Any book bringing together such diverse names and concepts as Daniel Kahneman, Jon Whitty, Richard Dawkins, Bent Flyvbjerg, Umpa Lumpas and the Borg, is sure to attract my attention. Kailash Awati and Paul Culmsee don’t need much introduction. Both are authors of two of my favorite blogs, eight2late and CleverWorkarounds respectively. So when these two intelligent minds decide to write a book one can expect to find an engaging and stimulating discussion.
Their new book “The Heretic’s Guide to Best Practices: The Reality of Managing Complex Problems in Organizations” (affiliate link) is a brave and refreshing attempt at ‘shaking the foundations’ and getting people to examine the way they communicate and how they use that communication to make decisions, while attending to complex problems.
The problem this book attempts to address is as follows:
- Organizations are made up of people
- Successful operation of the organization is heavily dependent on these people communicating effectively with each other
- The purpose of communication is to elicit mutual commitment from all parties to that communication
- People will only commit to something, they are convinced, is good not only to the organization but also to them
- The obvious conclusion of the above is, therefore, that genuine commitment can only be achieved by successful communication
- The question then is whether traditional modes of communication are suitable for achieving such commitment?
- And the obvious answer is ‘NO’, as can be seen from own individual experience where self-interests and politics, exacerbated by known interpretive biases, result on conflicts and disagreements.
One of the key metaphors used by the authors to make their point is that of the wooden labyrinth board. The challenge presented in this game is to navigate a marble through a maze while avoiding the holes. This, the authors say, is similar to the way we, individually, react to our daily challenges. We each stand on our own individual board and, as events present themselves to us, we take corrective or mitigative actions to ensure our own board is kept at a relative equilibrium. The picture gets more complicated when taking into account the fact that our individual board is surrounded by many other boards, and as they tilt and sway, we – like all others around us – re-adjust our position in order to keep the over balance intact.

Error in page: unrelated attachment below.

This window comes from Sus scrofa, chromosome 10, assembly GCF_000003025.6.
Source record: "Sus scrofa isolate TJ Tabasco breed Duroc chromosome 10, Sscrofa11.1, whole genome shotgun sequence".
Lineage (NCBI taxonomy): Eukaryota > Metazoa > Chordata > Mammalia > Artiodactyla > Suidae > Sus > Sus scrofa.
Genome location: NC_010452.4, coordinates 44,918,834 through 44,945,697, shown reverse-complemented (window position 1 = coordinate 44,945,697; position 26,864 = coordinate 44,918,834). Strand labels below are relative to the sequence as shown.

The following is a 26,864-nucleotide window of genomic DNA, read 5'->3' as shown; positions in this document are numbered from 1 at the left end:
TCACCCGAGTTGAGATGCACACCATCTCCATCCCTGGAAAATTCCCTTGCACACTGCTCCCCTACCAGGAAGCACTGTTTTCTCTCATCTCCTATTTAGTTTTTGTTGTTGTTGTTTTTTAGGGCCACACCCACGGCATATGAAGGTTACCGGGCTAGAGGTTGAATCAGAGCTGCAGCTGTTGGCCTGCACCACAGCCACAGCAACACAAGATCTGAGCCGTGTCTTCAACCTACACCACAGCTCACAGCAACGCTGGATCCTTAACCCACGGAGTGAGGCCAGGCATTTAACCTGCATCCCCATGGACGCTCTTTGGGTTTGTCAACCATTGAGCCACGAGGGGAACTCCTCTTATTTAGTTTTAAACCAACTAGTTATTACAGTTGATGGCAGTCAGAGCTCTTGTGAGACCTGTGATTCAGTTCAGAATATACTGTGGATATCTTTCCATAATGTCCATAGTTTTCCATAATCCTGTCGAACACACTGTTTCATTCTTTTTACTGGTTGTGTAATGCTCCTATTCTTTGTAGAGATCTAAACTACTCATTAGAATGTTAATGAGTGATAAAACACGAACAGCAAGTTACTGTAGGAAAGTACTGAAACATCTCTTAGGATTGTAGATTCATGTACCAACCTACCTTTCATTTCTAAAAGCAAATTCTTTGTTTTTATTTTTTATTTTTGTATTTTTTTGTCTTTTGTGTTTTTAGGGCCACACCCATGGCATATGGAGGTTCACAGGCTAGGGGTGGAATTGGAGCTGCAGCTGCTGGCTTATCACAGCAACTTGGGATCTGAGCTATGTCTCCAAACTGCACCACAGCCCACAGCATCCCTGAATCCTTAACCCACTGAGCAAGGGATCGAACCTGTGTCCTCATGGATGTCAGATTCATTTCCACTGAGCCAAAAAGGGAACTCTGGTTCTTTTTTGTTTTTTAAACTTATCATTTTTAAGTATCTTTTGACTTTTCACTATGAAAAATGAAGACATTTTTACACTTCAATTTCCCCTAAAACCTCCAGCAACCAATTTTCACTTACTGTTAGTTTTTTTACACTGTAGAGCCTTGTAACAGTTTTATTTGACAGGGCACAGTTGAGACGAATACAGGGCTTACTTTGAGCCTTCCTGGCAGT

The beauty of this analogy is in the ability of the reader to mentally visualize the constant balancing act taken by each and every member of our respective organizations – a beautiful synchronized dance – orchestrated by our built-in desire to maintain stability and reduce on-going stress, resulting nevertheless in individual and organizational conflicts and disagreements.
The authors go to a great length to demonstrate impartiality in exploring, analyzing and then dismissing all main stream methods for aligning individual and organizational objectives. To their credit, they have taken the scientific approach for presenting and then challenging conventional wisdom. Given that the book takes the reader on a journey towards a recommended approach, it can be understood why the authors go through a painstakingly elaborate discussion, aimed at clearly and unequivocally highlighting the deficiencies in main stream modes of communication.
The core solution proposed by the book is the use of a method called Issue Mapping, based on a notation called Issue-Based Information System (IBIS). This method consists of three main elements:
- Issues (or questions)
- Position (or ideas)
- Arguments (pros and cons).
The beauty of IBIS is that, if used correctly, it is able to map a conversation, while using a limited number of notations and without relying on or requiring any level of abstraction.
The book makes a compelling case for the adoption of this method and brings extensive case studies to demonstrate how it results in constructive and unambiguous dialogues. To ease the pain of introducing this discipline, the book provides some tips of how this can be introduced. Nevertheless, from my own experimentation, becoming a fully fledged dialogue mapper requires practicing and confidence use will be a result of practice.
Even if reading this book results in taking no further action, it is an excellent consciousness raiser as it takes you on a journey through some well accepted idioms and demonstrates how what we take for granted as being correct requires a second serious look.
Think about it!